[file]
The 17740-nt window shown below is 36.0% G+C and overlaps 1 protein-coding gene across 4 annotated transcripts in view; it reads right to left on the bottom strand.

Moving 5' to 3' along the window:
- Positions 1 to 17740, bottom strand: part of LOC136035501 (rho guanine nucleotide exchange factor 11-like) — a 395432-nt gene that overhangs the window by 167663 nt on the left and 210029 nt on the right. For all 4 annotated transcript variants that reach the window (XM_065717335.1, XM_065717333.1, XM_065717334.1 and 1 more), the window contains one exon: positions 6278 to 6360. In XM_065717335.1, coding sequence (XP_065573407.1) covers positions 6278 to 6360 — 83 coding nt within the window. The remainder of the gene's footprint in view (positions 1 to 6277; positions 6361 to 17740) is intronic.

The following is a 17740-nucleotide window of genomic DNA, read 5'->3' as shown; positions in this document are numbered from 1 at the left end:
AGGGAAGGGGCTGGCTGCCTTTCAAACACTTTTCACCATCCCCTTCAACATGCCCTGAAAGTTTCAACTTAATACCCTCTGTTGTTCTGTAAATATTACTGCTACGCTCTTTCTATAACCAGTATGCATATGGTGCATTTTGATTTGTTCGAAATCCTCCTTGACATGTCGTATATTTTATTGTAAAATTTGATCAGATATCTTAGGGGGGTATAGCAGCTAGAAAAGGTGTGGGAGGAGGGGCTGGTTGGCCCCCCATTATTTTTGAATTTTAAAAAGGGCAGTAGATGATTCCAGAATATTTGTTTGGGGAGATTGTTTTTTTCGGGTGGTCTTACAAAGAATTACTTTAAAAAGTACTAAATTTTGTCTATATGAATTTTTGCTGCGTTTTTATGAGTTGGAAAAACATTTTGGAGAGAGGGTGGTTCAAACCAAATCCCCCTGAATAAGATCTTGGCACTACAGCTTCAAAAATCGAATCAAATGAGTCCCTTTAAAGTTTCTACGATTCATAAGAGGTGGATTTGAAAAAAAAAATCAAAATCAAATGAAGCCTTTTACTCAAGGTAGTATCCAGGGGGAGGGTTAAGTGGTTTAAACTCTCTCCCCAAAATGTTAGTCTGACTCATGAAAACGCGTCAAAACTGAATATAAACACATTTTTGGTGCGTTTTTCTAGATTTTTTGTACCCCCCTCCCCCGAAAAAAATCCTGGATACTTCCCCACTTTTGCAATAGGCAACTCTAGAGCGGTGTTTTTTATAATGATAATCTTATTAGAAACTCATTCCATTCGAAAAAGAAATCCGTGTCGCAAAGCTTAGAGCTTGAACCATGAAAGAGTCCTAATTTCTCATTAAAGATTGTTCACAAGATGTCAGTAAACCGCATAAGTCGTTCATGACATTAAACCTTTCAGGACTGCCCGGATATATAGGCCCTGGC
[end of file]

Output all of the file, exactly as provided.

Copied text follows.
The 17740-nt window shown below is 36.0% G+C and overlaps 1 protein-coding gene across 4 annotated transcripts in view; it reads right to left on the bottom strand.

Moving 5' to 3' along the window:
- Positions 1 to 17740, bottom strand: part of LOC136035501 (rho guanine nucleotide exchange factor 11-like) — a 395432-nt gene that overhangs the window by 167663 nt on the left and 210029 nt on the right. For all 4 annotated transcript variants that reach the window (XM_065717335.1, XM_065717333.1, XM_065717334.1 and 1 more), the window contains one exon: positions 6278 to 6360. In XM_065717335.1, coding sequence (XP_065573407.1) covers positions 6278 to 6360 — 83 coding nt within the window. The remainder of the gene's footprint in view (positions 1 to 6277; positions 6361 to 17740) is intronic.

The following is a 17740-nucleotide window of genomic DNA, read 5'->3' as shown; positions in this document are numbered from 1 at the left end:
AGGGAAGGGGCTGGCTGCCTTTCAAACACTTTTCACCATCCCCTTCAACATGCCCTGAAAGTTTCAACTTAATACCCTCTGTTGTTCTGTAAATATTACTGCTACGCTCTTTCTATAACCAGTATGCATATGGTGCATTTTGATTTGTTCGAAATCCTCCTTGACATGTCGTATATTTTATTGTAAAATTTGATCAGATATCTTAGGGGGGTATAGCAGCTAGAAAAGGTGTGGGAGGAGGGGCTGGTTGGCCCCCCATTATTTTTGAATTTTAAAAAGGGCAGTAGATGATTCCAGAATATTTGTTTGGGGAGATTGTTTTTTTCGGGTGGTCTTACAAAGAATTACTTTAAAAAGTACTAAATTTTGTCTATATGAATTTTTGCTGCGTTTTTATGAGTTGGAAAAACATTTTGGAGAGAGGGTGGTTCAAACCAAATCCCCCTGAATAAGATCTTGGCACTACAGCTTCAAAAATCGAATCAAATGAGTCCCTTTAAAGTTTCTACGATTCATAAGAGGTGGATTTGAAAAAAAAAATCAAAATCAAATGAAGCCTTTTACTCAAGGTAGTATCCAGGGGGAGGGTTAAGTGGTTTAAACTCTCTCCCCAAAATGTTAGTCTGACTCATGAAAACGCGTCAAAACTGAATATAAACACATTTTTGGTGCGTTTTTCTAGATTTTTTGTACCCCCCTCCCCCGAAAAAAATCCTGGATACTTCCCCACTTTTGCAATAGGCAACTCTAGAGCGGTGTTTTTTATAATGATAATCTTATTAGAAACTCATTCCATTCGAAAAAGAAATCCGTGTCGCAAAGCTTAGAGCTTGAACCATGAAAGAGTCCTAATTTCTCATTAAAGATTGTTCACAAGATGTCAGTAAACCGCATAAGTCGTTCATGACATTAAACCTTTCAGGACTGCCCGGATATATAGGCCCTGGC